Through his ownership of the Chicago Black Hawks, Bill Wirtz solidified the team's position in the NHL and contributed to the development of the league as a whole. He also helped improve the performance of the US Olympic squad and supported the game at the grass roots level in the Midwest.
The Chicago native grew up in a hockey environment. His father, Arthur Wirtz, was part of the consortium that purchased the Detroit NHL franchise in 1933 and turned it into a league power. After graduating from Brown University in 1950, Bill Wirtz became involved in the family real estate and financial business before joining the Chicago Black Hawks executive when his father and James D. Norris bought the team in 1952. The Hawks were stagnating in the league and badly needed an infusion of energy. The younger Wirtz became the club's vice-president and helped build the team into one of the elite outfits in the NHL.
Wirtz took over most of the hockey decisions from his father and brought about a resurgence in the team's fortunes. Future stars such Bobby Hull, Stan Mikita, Pierre Pilote, and experienced netminder Glenn Hall were brought in to lead the club out of its nearly two-decade-long doldrums. In 1961, the Hawks won their first Stanley Cup in 23 years and their third in team history.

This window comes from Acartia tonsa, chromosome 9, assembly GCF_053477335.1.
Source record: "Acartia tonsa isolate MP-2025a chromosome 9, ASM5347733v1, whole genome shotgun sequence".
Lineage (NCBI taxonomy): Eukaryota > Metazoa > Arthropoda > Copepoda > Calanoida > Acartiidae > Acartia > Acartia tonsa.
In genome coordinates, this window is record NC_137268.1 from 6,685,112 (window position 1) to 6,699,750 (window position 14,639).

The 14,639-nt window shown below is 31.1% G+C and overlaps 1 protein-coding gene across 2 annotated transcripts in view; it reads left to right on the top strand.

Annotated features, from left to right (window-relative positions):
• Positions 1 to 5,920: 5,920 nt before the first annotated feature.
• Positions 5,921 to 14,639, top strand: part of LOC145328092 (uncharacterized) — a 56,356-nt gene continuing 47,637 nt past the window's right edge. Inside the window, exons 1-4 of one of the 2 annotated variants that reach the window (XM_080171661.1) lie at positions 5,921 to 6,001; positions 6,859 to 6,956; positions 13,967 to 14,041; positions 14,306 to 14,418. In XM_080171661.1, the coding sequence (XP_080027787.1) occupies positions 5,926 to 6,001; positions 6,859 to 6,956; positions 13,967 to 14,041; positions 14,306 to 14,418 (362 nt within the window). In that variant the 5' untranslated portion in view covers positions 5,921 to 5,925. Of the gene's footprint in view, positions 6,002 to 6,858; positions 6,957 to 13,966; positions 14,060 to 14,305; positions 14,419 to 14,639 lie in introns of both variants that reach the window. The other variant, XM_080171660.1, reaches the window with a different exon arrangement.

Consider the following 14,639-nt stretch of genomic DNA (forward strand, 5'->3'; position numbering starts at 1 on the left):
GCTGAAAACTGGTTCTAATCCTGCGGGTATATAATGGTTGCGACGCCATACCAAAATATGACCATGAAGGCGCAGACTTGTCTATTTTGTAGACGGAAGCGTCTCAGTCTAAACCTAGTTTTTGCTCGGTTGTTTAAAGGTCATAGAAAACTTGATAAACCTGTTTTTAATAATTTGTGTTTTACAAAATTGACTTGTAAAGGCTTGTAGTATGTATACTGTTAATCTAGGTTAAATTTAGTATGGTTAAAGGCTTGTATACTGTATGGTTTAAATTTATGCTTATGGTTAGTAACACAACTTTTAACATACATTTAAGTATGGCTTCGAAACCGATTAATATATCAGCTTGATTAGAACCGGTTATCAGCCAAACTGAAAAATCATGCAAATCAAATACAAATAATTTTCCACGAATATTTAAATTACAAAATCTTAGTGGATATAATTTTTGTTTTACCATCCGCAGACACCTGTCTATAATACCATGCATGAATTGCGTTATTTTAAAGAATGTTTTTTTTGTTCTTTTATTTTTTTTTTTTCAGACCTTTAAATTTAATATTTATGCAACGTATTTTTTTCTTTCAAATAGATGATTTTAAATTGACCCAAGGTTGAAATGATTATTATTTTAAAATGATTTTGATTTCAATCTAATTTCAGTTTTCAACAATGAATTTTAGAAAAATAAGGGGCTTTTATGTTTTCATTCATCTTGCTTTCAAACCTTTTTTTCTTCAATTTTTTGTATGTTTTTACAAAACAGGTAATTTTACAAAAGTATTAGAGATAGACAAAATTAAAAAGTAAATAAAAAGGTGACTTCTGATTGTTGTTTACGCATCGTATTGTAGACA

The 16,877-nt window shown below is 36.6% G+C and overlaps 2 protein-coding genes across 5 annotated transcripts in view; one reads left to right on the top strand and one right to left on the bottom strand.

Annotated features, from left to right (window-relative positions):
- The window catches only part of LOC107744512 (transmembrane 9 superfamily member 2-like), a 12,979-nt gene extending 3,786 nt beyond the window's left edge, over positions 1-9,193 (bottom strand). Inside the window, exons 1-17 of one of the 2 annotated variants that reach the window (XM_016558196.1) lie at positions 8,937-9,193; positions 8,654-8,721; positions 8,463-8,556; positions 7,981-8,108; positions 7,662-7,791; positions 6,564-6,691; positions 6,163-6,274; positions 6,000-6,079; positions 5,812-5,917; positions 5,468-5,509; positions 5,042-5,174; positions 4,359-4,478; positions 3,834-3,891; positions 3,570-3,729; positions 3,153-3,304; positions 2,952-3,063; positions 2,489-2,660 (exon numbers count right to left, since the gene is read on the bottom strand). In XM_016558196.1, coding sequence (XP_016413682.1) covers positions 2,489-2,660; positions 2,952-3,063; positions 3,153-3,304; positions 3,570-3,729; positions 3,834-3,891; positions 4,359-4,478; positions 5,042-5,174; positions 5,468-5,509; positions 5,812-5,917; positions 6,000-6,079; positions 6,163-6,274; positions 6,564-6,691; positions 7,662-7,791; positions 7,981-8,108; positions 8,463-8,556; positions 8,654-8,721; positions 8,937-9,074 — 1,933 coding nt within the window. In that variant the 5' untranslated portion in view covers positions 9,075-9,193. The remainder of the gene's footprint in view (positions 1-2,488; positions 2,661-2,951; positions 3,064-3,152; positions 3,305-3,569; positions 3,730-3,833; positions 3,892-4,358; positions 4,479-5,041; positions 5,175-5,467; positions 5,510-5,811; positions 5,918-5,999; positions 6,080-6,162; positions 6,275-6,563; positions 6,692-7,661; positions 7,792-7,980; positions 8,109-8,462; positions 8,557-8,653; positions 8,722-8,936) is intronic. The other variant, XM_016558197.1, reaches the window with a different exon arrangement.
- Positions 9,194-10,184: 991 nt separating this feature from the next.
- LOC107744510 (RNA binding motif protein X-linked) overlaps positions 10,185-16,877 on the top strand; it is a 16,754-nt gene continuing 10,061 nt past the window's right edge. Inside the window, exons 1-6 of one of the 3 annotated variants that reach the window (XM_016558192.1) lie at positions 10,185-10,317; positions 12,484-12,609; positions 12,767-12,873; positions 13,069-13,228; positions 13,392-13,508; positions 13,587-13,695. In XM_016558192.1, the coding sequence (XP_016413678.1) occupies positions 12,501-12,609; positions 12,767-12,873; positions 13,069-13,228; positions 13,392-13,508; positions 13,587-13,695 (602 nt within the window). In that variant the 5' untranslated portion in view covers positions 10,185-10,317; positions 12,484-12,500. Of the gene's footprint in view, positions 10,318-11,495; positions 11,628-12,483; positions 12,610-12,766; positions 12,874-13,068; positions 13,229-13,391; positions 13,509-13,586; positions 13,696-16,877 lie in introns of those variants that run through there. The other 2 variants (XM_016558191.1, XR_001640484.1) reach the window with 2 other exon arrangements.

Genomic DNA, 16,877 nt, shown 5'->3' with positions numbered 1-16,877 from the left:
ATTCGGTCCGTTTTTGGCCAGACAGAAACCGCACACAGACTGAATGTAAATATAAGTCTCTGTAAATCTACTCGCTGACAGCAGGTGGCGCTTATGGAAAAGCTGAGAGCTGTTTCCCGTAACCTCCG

Wirtz became club president in 1966, the same year Chicago won its first ever regular season title. He embraced the notion of league expansion and became a major influence on the NHL board of governors. He served two terms as chairman of the board of governors, first in the early 1970s and again in the late 1980s.
In May 1972, Wirtz was announced as the mediator in the negotiations between Hockey Canada and the NHL regarding the upcoming Summit Series between Canada and the USSR. The Chicago executive was responsible for establishing mutually acceptable arrangements between the two associations with respect to the players' and coaches' needs, the game dates and the radio and television broadcasts. Wirtz later participated on the U.S. Olympic Committee when they won the gold medal at Lake Placid in 1980 and at the 1984 Sarajevo games.
While sitting on the NHL board of directors or functioning as chairman, Wirtz made notable contributions to the league's improvement. His experience, patience and tenacity helped bring about the first collective bargaining agreement with the NHL Players Association. In 1994 he oversaw the emotional transition from the old Chicago Stadium, to the United Center. The former had been in the family since 1936, even before they owned the team. During the 1990's the Black Hawks hosted the final games of the Illinois Amateur High School Association championship.
Wirtz's immense contribution to the growth of hockey in the United States was recognized when he won the Lester Patrick Award in 1978. He was also inducted into the U.S. Hockey Hall of Fame in 1985, nine years after taking his place in the Hockey Hall of Fame in Toronto.